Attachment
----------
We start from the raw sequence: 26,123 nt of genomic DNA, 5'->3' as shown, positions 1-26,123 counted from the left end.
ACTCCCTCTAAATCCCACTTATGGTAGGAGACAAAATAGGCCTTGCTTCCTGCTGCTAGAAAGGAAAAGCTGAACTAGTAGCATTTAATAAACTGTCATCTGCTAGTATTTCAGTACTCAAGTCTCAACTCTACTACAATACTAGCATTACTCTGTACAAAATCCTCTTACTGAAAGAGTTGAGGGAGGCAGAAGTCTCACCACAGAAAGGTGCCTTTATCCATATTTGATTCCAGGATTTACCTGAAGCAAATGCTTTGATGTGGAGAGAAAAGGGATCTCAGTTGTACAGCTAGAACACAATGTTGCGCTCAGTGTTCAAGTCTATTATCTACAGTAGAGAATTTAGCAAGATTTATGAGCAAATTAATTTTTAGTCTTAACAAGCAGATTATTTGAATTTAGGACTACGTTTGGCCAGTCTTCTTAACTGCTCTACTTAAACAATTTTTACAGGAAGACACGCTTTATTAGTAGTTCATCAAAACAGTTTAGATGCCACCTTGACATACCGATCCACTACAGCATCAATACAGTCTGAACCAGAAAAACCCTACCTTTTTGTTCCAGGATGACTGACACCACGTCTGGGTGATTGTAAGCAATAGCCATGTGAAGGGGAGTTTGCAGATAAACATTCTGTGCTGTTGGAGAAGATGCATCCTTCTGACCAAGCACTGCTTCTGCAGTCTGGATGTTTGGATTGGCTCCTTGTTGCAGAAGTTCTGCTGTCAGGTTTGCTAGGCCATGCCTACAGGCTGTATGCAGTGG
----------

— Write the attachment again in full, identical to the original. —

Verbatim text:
We start from the raw sequence: 26,123 nt of genomic DNA, 5'->3' as shown, positions 1-26,123 counted from the left end.
ACTCCCTCTAAATCCCACTTATGGTAGGAGACAAAATAGGCCTTGCTTCCTGCTGCTAGAAAGGAAAAGCTGAACTAGTAGCATTTAATAAACTGTCATCTGCTAGTATTTCAGTACTCAAGTCTCAACTCTACTACAATACTAGCATTACTCTGTACAAAATCCTCTTACTGAAAGAGTTGAGGGAGGCAGAAGTCTCACCACAGAAAGGTGCCTTTATCCATATTTGATTCCAGGATTTACCTGAAGCAAATGCTTTGATGTGGAGAGAAAAGGGATCTCAGTTGTACAGCTAGAACACAATGTTGCGCTCAGTGTTCAAGTCTATTATCTACAGTAGAGAATTTAGCAAGATTTATGAGCAAATTAATTTTTAGTCTTAACAAGCAGATTATTTGAATTTAGGACTACGTTTGGCCAGTCTTCTTAACTGCTCTACTTAAACAATTTTTACAGGAAGACACGCTTTATTAGTAGTTCATCAAAACAGTTTAGATGCCACCTTGACATACCGATCCACTACAGCATCAATACAGTCTGAACCAGAAAAACCCTACCTTTTTGTTCCAGGATGACTGACACCACGTCTGGGTGATTGTAAGCAATAGCCATGTGAAGGGGAGTTTGCAGATAAACATTCTGTGCTGTTGGAGAAGATGCATCCTTCTGACCAAGCACTGCTTCTGCAGTCTGGATGTTTGGATTGGCTCCTTGTTGCAGAAGTTCTGCTGTCAGGTTTGCTAGGCCATGCCTACAGGCTGTATGCAGTGG